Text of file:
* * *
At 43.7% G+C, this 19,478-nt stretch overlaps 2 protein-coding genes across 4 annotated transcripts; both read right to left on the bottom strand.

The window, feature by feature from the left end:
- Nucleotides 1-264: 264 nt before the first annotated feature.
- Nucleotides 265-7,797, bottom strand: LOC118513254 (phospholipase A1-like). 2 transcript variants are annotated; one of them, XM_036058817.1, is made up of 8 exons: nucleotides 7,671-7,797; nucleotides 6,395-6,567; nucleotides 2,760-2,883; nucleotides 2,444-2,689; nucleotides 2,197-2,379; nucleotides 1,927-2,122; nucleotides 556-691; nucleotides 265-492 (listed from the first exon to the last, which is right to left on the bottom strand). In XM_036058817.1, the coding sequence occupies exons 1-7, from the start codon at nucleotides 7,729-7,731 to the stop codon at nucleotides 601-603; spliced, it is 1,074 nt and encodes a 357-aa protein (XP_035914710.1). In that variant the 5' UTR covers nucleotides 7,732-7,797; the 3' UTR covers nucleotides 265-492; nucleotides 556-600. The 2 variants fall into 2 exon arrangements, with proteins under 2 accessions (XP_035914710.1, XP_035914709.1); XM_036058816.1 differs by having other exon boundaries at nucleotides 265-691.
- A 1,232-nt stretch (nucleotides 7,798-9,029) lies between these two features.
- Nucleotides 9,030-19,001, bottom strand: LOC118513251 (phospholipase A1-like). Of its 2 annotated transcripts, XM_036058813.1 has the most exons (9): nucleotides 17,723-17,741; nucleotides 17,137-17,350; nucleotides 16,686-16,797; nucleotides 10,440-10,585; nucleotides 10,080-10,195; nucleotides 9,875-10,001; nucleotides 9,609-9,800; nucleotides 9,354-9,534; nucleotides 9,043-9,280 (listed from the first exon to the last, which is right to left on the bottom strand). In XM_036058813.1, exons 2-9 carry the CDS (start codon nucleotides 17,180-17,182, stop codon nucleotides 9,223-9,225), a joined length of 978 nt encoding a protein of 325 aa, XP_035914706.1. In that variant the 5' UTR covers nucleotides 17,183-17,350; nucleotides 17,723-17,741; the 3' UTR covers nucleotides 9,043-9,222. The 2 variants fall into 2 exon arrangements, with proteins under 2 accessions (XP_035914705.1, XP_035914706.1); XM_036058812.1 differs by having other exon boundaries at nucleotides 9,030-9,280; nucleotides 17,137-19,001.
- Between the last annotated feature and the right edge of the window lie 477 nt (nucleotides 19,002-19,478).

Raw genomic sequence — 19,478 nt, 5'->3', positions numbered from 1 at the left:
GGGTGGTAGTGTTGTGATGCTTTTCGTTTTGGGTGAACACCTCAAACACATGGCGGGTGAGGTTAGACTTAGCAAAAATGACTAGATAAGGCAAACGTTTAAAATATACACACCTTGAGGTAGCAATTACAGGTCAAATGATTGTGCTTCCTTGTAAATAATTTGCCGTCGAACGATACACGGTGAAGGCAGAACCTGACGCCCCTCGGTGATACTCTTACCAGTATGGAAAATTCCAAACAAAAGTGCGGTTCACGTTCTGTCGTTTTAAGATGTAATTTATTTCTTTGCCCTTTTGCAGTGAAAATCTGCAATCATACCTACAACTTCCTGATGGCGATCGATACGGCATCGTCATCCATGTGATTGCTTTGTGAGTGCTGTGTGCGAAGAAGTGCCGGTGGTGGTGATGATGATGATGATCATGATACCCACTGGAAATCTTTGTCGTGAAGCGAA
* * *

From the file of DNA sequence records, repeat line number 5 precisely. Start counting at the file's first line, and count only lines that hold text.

- A 1,232-nt stretch (nucleotides 7,798-9,029) lies between these two features.